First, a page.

“Eye in the Sky”: philosophic take on modern warfare

Aaron Credeur, Staff Writer


In the aftermath of the massive blockbuster, “Batman v Superman: Dawn of Justice,” Hollywood had a relatively quiet weekend. But that does not mean there were no good movies.

“Eye in the Sky,” a thriller about the implications of drone warfare, proved that there is still room for original storytelling amidst the many military dramas inspired by the war on terrorism. However, it loses some of its unique luster by the somewhat cliché philosophical questions posed concerning the effect of war on the innocent.

“Eye in the Sky” focuses on a joint operation to capture known terrorists in Kenya, but when the mission takes a violent turn, British officials are forced to adjust their strategy to a shoot to kill objective.

As a young girl becomes unknowingly threatened by the collateral damage of an airstrike on the position, however, each character is faced with an impossible moral dilemma: strike the terrorists and accept the death of an innocent bystander to avoid a more devastating attack, or save the girl and allow the targets to escape with violent intentions.

This difficult decision most affects the rookie American drone operator responsible for pulling the trigger. As diplomats argue over the appropriate course of action, he must accept the blood that will be on his hands, whether enemy or innocent.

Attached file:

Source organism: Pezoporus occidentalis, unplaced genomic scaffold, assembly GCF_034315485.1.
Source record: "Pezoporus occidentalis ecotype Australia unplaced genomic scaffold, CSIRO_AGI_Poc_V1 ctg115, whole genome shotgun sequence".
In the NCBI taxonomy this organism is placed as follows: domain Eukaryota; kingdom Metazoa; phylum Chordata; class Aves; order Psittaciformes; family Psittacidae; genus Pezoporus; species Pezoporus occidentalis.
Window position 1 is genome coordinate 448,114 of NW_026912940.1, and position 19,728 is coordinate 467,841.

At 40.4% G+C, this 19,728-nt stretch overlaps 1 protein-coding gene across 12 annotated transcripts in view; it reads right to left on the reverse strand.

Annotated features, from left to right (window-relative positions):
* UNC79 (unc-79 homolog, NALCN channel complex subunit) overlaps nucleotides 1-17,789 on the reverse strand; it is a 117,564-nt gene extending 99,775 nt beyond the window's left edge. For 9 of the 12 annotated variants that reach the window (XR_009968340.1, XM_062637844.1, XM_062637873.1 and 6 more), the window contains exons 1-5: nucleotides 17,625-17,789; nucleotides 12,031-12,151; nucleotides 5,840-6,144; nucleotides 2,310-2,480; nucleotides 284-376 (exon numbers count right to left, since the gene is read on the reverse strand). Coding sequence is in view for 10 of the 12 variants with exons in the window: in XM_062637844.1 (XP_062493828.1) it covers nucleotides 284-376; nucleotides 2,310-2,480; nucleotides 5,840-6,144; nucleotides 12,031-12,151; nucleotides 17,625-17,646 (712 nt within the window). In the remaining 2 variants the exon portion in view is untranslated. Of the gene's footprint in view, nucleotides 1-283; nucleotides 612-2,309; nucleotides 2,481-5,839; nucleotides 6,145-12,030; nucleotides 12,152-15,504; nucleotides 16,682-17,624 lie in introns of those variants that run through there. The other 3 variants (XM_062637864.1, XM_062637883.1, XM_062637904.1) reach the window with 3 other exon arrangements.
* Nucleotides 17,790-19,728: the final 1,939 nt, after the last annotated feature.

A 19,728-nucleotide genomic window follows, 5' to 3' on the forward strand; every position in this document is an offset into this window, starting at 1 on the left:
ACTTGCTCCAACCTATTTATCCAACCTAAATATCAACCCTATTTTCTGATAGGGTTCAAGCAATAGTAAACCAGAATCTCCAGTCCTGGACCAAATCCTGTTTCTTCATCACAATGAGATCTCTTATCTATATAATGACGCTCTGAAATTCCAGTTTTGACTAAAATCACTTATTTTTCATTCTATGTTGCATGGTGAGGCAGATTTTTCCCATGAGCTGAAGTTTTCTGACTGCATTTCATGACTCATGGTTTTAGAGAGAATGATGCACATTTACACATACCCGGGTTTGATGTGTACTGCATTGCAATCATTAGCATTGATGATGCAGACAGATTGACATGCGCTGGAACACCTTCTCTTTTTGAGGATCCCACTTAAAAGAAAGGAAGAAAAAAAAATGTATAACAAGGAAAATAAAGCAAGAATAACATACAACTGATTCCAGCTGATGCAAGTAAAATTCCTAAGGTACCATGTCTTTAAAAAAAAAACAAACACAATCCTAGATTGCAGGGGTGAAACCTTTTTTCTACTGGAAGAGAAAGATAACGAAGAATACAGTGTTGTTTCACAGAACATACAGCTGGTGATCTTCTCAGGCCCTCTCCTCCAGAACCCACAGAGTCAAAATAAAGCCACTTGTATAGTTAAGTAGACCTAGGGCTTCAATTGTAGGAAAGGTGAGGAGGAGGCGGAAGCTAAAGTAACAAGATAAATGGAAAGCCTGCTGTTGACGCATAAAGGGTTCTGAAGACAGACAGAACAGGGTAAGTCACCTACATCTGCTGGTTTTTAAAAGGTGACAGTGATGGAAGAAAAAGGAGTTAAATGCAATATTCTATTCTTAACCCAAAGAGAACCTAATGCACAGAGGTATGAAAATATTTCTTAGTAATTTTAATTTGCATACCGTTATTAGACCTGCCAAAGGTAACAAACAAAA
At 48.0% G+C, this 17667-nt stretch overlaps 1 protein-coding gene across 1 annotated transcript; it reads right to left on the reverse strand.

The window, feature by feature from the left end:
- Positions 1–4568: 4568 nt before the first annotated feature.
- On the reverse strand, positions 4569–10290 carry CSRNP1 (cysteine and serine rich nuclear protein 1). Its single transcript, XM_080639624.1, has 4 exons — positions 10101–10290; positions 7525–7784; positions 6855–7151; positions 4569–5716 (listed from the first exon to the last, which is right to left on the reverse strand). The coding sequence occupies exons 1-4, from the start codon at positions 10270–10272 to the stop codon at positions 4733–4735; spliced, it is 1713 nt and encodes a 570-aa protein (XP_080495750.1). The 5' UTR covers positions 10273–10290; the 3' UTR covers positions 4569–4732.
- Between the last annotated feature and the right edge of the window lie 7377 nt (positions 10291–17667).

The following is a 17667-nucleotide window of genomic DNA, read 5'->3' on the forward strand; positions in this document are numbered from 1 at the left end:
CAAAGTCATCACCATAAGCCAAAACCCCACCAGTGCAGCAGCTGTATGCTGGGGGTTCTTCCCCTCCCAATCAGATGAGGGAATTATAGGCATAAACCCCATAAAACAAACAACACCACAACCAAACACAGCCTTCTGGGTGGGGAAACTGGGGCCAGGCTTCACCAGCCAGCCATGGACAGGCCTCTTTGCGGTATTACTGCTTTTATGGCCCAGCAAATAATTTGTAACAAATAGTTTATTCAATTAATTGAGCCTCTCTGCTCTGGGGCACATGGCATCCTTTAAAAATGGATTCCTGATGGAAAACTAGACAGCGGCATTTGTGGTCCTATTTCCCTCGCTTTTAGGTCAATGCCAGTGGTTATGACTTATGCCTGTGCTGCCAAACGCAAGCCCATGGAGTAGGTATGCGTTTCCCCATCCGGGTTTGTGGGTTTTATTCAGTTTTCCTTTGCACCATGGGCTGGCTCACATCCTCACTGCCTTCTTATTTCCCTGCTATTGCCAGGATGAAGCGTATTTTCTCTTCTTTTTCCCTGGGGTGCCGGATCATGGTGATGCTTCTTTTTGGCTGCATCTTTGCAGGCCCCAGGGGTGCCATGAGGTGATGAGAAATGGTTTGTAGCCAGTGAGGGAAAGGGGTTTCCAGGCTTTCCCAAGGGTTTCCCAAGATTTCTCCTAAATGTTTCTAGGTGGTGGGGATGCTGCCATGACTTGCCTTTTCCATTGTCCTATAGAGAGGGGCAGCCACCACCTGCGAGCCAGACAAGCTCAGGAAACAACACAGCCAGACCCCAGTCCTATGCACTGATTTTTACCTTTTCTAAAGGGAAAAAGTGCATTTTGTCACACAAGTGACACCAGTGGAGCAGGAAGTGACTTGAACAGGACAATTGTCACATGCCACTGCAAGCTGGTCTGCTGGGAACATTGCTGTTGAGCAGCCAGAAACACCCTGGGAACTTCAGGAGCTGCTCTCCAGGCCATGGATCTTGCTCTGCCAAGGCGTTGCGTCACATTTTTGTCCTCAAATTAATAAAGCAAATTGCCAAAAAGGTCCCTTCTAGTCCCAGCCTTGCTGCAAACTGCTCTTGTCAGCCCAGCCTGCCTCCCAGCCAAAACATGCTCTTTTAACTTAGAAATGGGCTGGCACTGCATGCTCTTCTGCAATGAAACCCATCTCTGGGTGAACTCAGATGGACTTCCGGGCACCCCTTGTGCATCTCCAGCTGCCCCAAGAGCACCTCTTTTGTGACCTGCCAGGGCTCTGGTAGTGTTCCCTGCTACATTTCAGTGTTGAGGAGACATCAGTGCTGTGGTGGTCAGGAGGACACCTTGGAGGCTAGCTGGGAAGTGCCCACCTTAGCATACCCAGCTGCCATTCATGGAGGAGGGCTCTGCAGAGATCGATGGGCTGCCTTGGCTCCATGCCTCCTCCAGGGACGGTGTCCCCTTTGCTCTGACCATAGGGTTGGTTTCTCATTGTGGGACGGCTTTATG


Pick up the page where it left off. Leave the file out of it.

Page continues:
The film’s perspective provides an interesting view of the painful consequences of war. By considering a situation that could have been depicted in five minutes in a film of grander scope, “Eye in the Sky” sheds light on the life-altering decisions that must be made every day during war.

In a cinematic environment of superhero movies that depict destruction and death with about as much gravity as if it were nothing but squashing an insect, this film is truly refreshing for its focus on the importance of a single human life.

Yet, “Eye in the Sky” does suffer a bit from an overly explicit use of a generic philosophical question of whether the ends justify the means. While it’s nice to think that our military leaders have a concern for such questions, the all too obvious narrative attempt to foster compassion for the innocent girl in the crosshairs becomes cumbersome and unnecessary.

Nevertheless, “Eye in the Sky” excels technically. By balancing military surveillance footage with well-executed cinematography, the film is visually capturing. The superb acting pulls you into the intense conflict of every character so that no scene falls flat.

While “Eye in the Sky” might not be as memorable as other modern military dramas such as “The Hurt Locker” or “American Sniper,” it offers a timely examination of war waged from a control room. And though perhaps not quite as thought-provoking as it fancies itself to be, the questions posed are provocative and relevant to modern warfare.

“Eye in the Sky” is directed by Gavin Hood and stars Helen Mirren, Aaron Paul and the late Alan Rickman.



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